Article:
A couple of days at Kuta Beach and I was ready to head to Ubud, the major city in the highlands, well known for some of the better of many still used Hindu temples on the island. Near Ubud is the distinctive Goa Gajah or Elephant Cave complex. It was intricately carved and has a number of ceremonial pools in front of it. The facade has demons and strange creatures and the figure at the entrance is supposedly an elephant hence the name. Didn’t look like an elephant to me. This was a Hindu site from the 9th century and while not extensive it was rather unique.

Bali public ceremonies

This was another temple near Ubud. The site itself was not so amazing and I’m not sure of its name.  What was particularly interesting, one sees in the following shots, there was some kind of ceremony going on and people were bringing offerings. In the streets, boys were marching around playing music with drums and symbols. There were 2 boys dressed up as some kind of monster or deity which would feign an attack towards the bystanders. This was a chance to see local ceremonies along with their costumes, music and traditions as actually practiced and not part of some production for tourists. The music of Bali is very distinctive and always gives me a surreal feel of wonder.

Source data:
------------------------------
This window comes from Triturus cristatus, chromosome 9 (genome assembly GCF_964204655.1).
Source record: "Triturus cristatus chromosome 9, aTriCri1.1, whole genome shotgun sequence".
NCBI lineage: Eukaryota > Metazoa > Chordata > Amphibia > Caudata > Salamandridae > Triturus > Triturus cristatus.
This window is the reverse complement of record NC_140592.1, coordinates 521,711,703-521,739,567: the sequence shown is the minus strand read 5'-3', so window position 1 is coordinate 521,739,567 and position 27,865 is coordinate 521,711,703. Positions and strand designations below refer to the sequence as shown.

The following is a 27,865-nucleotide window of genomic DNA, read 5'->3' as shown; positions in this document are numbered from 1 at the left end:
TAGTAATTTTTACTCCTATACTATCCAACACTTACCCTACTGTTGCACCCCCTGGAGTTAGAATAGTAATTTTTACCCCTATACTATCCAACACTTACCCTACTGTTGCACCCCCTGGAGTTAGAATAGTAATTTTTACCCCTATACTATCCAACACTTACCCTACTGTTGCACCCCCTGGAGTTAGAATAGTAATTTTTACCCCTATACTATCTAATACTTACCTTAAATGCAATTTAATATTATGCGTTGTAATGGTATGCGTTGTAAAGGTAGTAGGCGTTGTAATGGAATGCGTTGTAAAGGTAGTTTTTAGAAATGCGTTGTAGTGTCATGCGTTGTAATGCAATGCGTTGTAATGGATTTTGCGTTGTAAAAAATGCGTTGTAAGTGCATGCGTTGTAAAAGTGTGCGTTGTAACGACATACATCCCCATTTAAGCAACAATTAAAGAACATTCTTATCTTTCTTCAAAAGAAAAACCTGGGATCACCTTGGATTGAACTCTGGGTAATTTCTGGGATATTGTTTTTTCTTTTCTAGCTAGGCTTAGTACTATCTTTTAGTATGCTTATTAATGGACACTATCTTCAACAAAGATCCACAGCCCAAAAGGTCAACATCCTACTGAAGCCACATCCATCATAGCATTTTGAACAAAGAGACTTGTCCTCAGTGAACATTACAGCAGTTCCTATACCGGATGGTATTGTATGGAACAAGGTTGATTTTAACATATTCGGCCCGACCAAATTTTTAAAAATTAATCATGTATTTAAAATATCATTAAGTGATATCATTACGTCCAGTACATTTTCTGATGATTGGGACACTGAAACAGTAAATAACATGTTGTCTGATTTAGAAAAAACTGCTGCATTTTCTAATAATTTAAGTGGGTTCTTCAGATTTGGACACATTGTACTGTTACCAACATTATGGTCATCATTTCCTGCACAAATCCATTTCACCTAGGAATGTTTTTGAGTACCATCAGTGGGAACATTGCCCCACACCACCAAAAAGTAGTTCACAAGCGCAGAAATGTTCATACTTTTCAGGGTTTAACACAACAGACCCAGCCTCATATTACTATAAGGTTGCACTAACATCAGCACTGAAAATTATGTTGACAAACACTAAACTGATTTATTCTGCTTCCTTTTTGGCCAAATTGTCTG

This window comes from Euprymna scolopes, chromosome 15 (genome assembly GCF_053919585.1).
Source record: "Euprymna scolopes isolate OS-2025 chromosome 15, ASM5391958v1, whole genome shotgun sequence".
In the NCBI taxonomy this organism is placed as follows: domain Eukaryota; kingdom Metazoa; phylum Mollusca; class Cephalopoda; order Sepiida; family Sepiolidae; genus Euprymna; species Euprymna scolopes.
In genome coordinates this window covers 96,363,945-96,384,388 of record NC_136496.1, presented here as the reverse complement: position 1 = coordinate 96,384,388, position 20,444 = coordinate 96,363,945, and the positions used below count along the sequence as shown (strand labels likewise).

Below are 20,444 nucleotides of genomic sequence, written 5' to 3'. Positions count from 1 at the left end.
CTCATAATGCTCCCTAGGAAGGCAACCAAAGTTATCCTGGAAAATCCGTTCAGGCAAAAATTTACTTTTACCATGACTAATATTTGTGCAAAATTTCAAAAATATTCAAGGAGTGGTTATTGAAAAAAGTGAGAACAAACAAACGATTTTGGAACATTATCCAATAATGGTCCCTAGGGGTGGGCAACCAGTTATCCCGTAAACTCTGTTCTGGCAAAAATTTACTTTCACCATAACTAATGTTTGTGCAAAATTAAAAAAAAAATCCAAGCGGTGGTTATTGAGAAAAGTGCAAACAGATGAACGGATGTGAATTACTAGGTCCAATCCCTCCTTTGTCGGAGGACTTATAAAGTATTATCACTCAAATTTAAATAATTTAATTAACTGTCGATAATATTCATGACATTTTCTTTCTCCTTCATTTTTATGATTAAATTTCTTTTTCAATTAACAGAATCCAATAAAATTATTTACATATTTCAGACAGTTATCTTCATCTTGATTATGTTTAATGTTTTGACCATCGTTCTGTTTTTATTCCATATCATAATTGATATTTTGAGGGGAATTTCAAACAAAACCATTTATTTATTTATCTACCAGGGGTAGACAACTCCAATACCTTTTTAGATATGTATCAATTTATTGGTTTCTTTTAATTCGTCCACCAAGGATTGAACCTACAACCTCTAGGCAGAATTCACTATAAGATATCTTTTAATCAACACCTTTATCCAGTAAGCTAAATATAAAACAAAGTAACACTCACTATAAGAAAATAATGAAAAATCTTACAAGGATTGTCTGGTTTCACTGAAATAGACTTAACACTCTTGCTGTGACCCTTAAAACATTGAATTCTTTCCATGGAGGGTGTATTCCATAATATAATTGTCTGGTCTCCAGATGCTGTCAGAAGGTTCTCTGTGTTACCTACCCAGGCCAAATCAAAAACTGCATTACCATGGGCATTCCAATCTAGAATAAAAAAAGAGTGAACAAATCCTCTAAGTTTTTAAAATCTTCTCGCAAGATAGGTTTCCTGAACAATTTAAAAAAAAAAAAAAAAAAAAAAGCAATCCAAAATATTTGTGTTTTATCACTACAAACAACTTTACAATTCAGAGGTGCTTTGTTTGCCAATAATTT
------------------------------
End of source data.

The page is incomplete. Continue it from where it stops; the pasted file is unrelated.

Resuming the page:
Besakih temple, Central Bali Indonesia

This was a view from Pura Besakih temple and some of the landscapes on the way there. It’s also in the eastern highlands although I actually went there later on a day trip from Candidasa beach. It is situated 1000 meters up the Mount Agung and is the biggest, holiest, most visited site on the island. Its foundations are supposed to date back to 2000 BC but it’s only documented as a Hindu place of worship from the 12 century. One would expect to find ample transportation to go see it – wrong. Rather than actual buses, local and regional transportation in Indonesia was a series of converted jeeps, pickup trucks or minivans running set routes as shared taxis. I heard them all referred to as Bemos but I’ve read that Bemos are actually just the small 3-wheeled covered motorcycle type vehicles.